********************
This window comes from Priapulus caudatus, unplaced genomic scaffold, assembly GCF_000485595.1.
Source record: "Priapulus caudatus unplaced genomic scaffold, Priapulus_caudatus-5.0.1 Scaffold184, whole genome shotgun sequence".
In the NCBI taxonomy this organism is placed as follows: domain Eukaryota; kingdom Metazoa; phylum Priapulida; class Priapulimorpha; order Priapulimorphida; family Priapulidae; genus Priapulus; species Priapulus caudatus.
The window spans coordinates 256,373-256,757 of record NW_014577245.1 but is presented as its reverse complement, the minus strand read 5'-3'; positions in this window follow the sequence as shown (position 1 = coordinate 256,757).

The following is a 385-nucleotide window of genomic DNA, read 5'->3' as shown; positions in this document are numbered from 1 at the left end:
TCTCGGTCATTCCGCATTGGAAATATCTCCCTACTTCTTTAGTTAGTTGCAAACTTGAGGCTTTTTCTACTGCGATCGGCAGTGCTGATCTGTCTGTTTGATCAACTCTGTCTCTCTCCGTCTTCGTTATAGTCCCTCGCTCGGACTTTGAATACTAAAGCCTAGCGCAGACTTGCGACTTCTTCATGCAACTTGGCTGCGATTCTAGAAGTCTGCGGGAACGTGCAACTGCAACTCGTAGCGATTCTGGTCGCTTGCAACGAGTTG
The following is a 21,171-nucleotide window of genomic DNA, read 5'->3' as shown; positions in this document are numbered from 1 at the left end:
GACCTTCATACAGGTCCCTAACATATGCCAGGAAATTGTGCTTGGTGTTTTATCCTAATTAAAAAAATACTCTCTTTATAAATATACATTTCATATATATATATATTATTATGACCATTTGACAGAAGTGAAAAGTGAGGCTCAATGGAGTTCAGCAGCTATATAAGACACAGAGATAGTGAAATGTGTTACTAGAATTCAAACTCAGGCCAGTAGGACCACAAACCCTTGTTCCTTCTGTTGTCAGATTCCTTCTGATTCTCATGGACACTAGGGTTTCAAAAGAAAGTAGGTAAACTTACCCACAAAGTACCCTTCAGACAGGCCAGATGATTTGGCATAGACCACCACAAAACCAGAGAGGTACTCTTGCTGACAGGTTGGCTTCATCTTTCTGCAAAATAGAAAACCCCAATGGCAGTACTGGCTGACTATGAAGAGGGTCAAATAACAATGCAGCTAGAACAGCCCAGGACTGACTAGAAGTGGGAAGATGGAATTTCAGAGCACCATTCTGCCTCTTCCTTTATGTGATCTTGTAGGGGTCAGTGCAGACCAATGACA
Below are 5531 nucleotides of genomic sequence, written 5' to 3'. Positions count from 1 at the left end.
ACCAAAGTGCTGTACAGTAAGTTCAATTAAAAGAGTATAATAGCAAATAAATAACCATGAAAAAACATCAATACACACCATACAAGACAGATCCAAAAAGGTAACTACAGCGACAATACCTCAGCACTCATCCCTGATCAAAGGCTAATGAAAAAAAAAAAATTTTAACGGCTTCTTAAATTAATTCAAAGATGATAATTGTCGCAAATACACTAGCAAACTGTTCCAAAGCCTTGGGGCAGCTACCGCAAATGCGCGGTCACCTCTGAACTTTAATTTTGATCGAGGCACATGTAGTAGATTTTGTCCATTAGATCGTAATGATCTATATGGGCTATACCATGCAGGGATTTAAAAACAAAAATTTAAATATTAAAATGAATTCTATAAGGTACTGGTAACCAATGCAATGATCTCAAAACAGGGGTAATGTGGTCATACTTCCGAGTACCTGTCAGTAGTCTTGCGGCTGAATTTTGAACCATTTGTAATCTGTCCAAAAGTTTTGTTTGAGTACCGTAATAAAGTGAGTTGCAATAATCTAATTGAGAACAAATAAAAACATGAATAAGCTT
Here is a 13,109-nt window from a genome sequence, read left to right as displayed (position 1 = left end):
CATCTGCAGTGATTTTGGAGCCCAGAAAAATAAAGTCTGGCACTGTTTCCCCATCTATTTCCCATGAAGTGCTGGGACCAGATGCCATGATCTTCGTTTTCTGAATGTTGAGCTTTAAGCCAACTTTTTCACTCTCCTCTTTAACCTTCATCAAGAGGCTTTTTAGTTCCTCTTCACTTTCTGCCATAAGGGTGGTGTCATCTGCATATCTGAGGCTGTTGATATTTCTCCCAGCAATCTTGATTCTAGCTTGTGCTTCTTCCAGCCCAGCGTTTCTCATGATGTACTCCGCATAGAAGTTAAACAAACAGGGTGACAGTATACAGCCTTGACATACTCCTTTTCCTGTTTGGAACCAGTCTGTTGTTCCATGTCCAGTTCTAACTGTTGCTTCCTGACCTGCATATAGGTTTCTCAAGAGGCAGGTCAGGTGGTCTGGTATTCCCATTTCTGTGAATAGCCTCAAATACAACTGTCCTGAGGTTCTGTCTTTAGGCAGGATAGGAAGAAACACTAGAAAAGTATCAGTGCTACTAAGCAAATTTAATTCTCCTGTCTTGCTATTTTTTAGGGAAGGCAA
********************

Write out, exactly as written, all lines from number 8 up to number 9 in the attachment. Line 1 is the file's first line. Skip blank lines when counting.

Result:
GACCTTCATACAGGTCCCTAACATATGCCAGGAAATTGTGCTTGGTGTTTTATCCTAATTAAAAAAATACTCTCTTTATAAATATACATTTCATATATATATATATTATTATGACCATTTGACAGAAGTGAAAAGTGAGGCTCAATGGAGTTCAGCAGCTATATAAGACACAGAGATAGTGAAATGTGTTACTAGAATTCAAACTCAGGCCAGTAGGACCACAAACCCTTGTTCCTTCTGTTGTCAGATTCCTTCTGATTCTCATGGACACTAGGGTTTCAAAAGAAAGTAGGTAAACTTACCCACAAAGTACCCTTCAGACAGGCCAGATGATTTGGCATAGACCACCACAAAACCAGAGAGGTACTCTTGCTGACAGGTTGGCTTCATCTTTCTGCAAAATAGAAAACCCCAATGGCAGTACTGGCTGACTATGAAGAGGGTCAAATAACAATGCAGCTAGAACAGCCCAGGACTGACTAGAAGTGGGAAGATGGAATTTCAGAGCACCATTCTGCCTCTTCCTTTATGTGATCTTGTAGGGGTCAGTGCAGACCAATGACA
Below are 5531 nucleotides of genomic sequence, written 5' to 3'. Positions count from 1 at the left end.